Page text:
[Breaking] Martinez may have violated Federal SEC rules with pay-to-play deals

[Breaking] Martinez may have violated Federal SEC rules with pay-to-play deals

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[Breaking] Martinez may have violated Federal SEC rules with pay-to-play deals

The International Business Times published an article today detailing allegations that Governor Susana Martinez used her office to help private companies who made big donations to ...

The International Business Times published an article today detailing allegations that Governor Susana Martinez used her office to help private companies who made big donations to her campaigns secure investment deals from state agencies in violation of federal Securities and Exchange Commission rules. REALLY BIG deals.

From the article:

Under Martinez, two state funds managing more than $33 billion have shifted more money into higher-risk investments — resulting in below-average returns, but generating at least $729 million worth of fees in just the last 4 years. Amid that shift, New Mexico committed at least $757 million to eight financial firms while donors linked to those firms have collectively given more than $1.2 million to Martinez and political groups supporting her.

At issue are monies that Wall Street firms made from investments made on behalf of the state for things like state pension funds and other places the state of New Mexico invests its money. The money earned by the firms, (firms known to have funded Martinez) is excessive by most standards, while the returns to the taxpayers of New Mexico haven’t been.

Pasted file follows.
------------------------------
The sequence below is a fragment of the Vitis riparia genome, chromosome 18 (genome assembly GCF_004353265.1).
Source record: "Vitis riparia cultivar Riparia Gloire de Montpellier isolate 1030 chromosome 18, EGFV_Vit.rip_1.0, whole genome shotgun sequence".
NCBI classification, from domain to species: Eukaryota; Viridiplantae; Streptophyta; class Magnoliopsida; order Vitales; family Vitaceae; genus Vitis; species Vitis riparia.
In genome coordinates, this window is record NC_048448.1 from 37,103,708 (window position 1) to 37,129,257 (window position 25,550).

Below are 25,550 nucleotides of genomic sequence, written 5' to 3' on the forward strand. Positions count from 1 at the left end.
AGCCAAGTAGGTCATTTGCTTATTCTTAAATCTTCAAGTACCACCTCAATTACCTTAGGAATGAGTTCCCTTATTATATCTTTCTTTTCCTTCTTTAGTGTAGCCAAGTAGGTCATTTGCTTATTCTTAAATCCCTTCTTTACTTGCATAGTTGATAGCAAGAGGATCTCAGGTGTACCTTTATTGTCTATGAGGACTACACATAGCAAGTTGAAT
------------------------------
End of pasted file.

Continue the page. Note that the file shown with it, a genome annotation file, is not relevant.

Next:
The article goes on to highlight that these investments are made by state agencies which Martinez has direct control over, either by directly overseeing such as the State Investment Council (SIC) or by making political appointments to like New Mexico Educational Retirement Board. Both of those agencies make decisions about which companies to trust with taxpayer money to help grow their balances. Which firms handle those decisions becomes political in the absence of transparent or ethical reforms which New Mexico lacks.

Oh, and it was Governor Martinez who vetoed those checks and balances back in 2011. Again, from the IBT article:

“During her governorship, Martinez has worked to preserve her power over state investment funds’ financial decisions — and to loosen restrictions on high-risk investments.

In the aftermath of the state’s previous pay-to-play scandals, Martinez in 2011 vetoed bipartisan legislation to remove her seat on the SIC. In 2016, while she was serving as the national chairwoman for the RGA, Martinez signed a Republican bill giving the SIC more latitude to invest state money in Wall Street’s alternative investment firms.”

While there are no comments from Martinez or her spokespeople, the article does have quotes prominent elected officials in New Mexico including State Auditor Tim Keller and State Representative Bill McCamley (HD33) on the need for more transparency in the state.

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This isn’t the first time Martinez has been in the spotlight for cronyism. Earlier this year, New Mexico Senators were shocked to find a bill they were being asked to consider passing would have given a $20 MILLION contract to a company that has donated money to Martinez directly in the past, as well as PAC’s that contribute to her campaigns.

This, along with a myriad of other factors have led Martinez to receive the dubious award of running the “worst run state in America” for the last two years running. ProgressNow New Mexico highlighted a report back in 2016 that called stated, “New Mexico’s economy is stagnant, largely because of the state’s reputation for corruption and crony capitalism and an environment that fosters pay to play behavior.”

Martinez’ run as gov has been marred pretty much since the beginning of her term, when it was discovered that the FBI was looking into shell companies that Martinez’ top advisor, Jay McCleskey, used to shuffle state funds for official purposes into campaign accounts.